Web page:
By Corey Deiterman
By William Michael Smith
By Jef With One F
By Craig Hlavaty
By Jesse Sendejas Jr.
By Sonya Harvey
By Jesse Sendejas Jr.
By Nathan Smith
It's been good fun tracking Lollapalooza over these last four years, if only to see the slow but sure emergence of a concept-concert legend. Year One, Lollapalooza was Perry Farrell's private baby, and Farrell was still identified largely with his frontman role in Jane's Addiction, which headlined the inaugural tour. The Lollapalooza concept -- first, of an alternative music showcase, later of a traveling bridge between alternative and mainstream cultures -- was experimental, and not solely for the "alternativeness" of the bands that played. A repeatable name-brand tour wasn't yet a reality in the concert business, and it's since been emulated all the way down the ladder to the inevitable annual Anti-Lolla and Lollapaloser spinoffs in local clubs.
Year Two, Lollapalooza entered the mainstream full force, offering as headliners the Red Hot Chili Peppers, who'd long since saturated Top 40 radio when the tour started, and Pearl Jam, whose sudden ascent to rock goddom almost seemed manufactured to take advantage of the tour. It was a great show -- especially the Chili Peppers' set -- but the alternative intelligentsia had already begun its preliminary sell-out grousings.
Year Three, the grumbling made itself felt, and Lollapalooza was widely slagged for having sold out to mainstream concerns. Interestingly enough, Year Three's headliner, Primus, was perhaps the most adventurous choice of the tour's short history, if not necessarily the most entertaining.
Now here we are facing Year Four, and the bloom is back. Farrell's much-touted renewal of participation is being trumpeted in the press as a return to form, and Farrell seems to have more or less disowned last year's event, making sheepish apologies for dropping the reins. In the passing year, the critics have suddenly realized that star power makes for a better festival than adventurousness, and have wholeheartedly embraced a headliner, Smashing Pumpkins, whose music will be new to nobody in the audience. Nonetheless, Lolla organizers have filled out the bill with a promising line-up that's largely successful in its attempt to balance drawing power for fans and exposure for bands (and fans). The second stage has been almost exclusively reserved, and wisely, for club-sized bands that most of the audience won't have seen before.
Of course, as we're often reminded, the music's not all. You will have an opportunity to buy expensive and pointless crafts, waltz past unengaging amateur art, listen to self-absorbed poets, find out what the Revival Tent is all about, be disappointed by the Chameleon virtual reality ride, stroll through a misting "rain room" or recline in the courteously provided shade tent, collect information on "women's rights, the environment, gun control, education, animal rights and homophobia," participate in the computer dating service, feed your habit at the on-site record store, eat second-string ethnic cuisine, or gape at Lolla's very own live talk show, "Oprahpalooza." You can also, we're told, communicate with the stars backstage via networked computer stations. My fondest hope? That all 35,000 revelers sit down and key in personal and unhappy stories about their dads and zap them to Billy Corgan.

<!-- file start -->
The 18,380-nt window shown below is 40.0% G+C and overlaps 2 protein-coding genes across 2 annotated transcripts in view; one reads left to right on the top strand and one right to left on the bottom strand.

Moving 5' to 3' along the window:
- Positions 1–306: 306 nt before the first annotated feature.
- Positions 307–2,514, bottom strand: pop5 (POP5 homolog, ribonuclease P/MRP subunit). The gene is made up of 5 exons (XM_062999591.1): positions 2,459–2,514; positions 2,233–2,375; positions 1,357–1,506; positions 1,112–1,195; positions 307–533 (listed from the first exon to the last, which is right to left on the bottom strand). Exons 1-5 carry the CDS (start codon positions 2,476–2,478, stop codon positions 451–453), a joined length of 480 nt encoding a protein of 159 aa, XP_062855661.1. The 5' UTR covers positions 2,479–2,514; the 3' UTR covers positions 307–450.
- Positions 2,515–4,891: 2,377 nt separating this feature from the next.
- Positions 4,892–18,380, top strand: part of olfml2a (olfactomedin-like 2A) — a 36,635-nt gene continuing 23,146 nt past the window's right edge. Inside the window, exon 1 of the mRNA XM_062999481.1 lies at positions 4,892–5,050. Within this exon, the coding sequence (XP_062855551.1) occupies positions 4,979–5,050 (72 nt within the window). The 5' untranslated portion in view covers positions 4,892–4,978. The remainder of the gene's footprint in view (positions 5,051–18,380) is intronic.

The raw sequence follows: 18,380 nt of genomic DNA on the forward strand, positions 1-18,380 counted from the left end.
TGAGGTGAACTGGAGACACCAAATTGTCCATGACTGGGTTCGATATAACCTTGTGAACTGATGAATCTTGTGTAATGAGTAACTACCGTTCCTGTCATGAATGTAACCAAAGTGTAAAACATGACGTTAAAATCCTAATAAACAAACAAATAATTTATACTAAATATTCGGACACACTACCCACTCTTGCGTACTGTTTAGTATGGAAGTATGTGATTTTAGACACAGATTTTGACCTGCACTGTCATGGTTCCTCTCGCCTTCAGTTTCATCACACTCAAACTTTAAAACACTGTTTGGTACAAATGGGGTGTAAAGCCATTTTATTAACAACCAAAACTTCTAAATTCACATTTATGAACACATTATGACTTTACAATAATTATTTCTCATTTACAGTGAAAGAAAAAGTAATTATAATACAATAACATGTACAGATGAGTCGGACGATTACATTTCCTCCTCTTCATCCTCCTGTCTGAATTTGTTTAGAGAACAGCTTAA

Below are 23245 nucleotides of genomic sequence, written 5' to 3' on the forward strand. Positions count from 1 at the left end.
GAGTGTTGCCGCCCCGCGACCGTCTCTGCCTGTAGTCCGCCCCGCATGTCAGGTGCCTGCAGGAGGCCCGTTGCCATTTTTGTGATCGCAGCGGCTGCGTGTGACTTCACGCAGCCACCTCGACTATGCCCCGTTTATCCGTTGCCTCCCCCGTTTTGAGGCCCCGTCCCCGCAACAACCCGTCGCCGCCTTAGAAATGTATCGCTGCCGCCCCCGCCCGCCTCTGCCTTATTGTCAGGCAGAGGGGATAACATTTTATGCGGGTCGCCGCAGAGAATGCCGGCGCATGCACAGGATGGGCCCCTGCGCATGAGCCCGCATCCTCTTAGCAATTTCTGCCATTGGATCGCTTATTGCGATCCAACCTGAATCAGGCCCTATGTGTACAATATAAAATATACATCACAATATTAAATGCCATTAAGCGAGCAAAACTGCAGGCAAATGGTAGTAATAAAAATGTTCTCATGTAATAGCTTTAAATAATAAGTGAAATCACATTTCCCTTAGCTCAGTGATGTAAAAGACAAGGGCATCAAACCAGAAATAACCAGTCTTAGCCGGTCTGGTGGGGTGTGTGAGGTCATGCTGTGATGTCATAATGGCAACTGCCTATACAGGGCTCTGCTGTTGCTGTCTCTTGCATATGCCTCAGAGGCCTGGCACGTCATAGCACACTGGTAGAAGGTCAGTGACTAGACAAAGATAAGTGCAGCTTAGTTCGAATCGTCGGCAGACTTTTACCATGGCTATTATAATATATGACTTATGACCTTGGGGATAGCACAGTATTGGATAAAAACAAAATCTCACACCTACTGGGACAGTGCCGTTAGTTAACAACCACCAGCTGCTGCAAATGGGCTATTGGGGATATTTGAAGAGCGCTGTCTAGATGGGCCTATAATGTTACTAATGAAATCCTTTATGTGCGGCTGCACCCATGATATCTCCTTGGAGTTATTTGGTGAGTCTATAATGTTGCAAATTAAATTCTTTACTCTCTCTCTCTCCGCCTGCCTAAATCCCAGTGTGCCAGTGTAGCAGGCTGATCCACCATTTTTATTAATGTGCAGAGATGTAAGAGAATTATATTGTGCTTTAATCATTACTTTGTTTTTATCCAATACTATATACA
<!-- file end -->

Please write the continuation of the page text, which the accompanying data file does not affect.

The main stage offers, from first to last, Green Day, L7, Nick Cave and the Bad Seeds, A Tribe called Quest, The Breeders, George Clinton and the P-Funk All-Stars, The Beastie Boys and Smashing Pumpkins.
On the second stage: King Kong (1 p.m.), Boo Radleys (2:35), Shudder to Think (3:35), Stereolab (4:45) and Shonen Knife (5:20). Pack like youÕre camping, and don't act stupid. You can die that far away from civilization.
-- Brad Tyer
The Lollapalooza Tour hits Houston Friday, August 19 at Houston Raceway Park. Tickets cost $30.50. Call 629-3700 for info.
Hootie and the Blowfish -- The name should be enough to get a cringe out of anyone who remembers the Hooters, and the gently sincere rock on Cracked Rear View will likely soon retire to a similarly ignominious section of trivia-land -- but in the meantime, the hit single "Hold My Hand" is a mostly harmless bit of contemporary rock puff. Cracked Rear View is a little bit R.E.M.-ish without the mystery, a little bit Bruce Hornsby-ish without the lite piano, and a little bit Counting Crows-ish in its appeal to middle-agers who think rock is a lifetime sport. 'Course the show is at Fitzgerald's, and if an emerging act has the live stuff to build a crowd, this is where they'll prove it. At Fitzgerald's, Saturday, August 20. Call 862-3838.
W.C. Clark -- "Godfather of Austin Blues" is the brief, and true enough, description you'll most often hear applied to guitarist Clark, but that makes it sound like the poor man's repeating stories of the glory days in a home somewhere, when, in fact, Clark has recently released the first substantial solo album of his career, Heart of Gold, on Black Top. The disk features slightly sanitized readings of "a little of everything I do in my live shows: some soul, some blues shuffles, some funk and a ballad or two," and makes the point that while a bulging blues resume may come in handy now and then, it's the red-hot show you play tonight that counts. At Billy Blues, Saturday, August 20. Call 266-9294.
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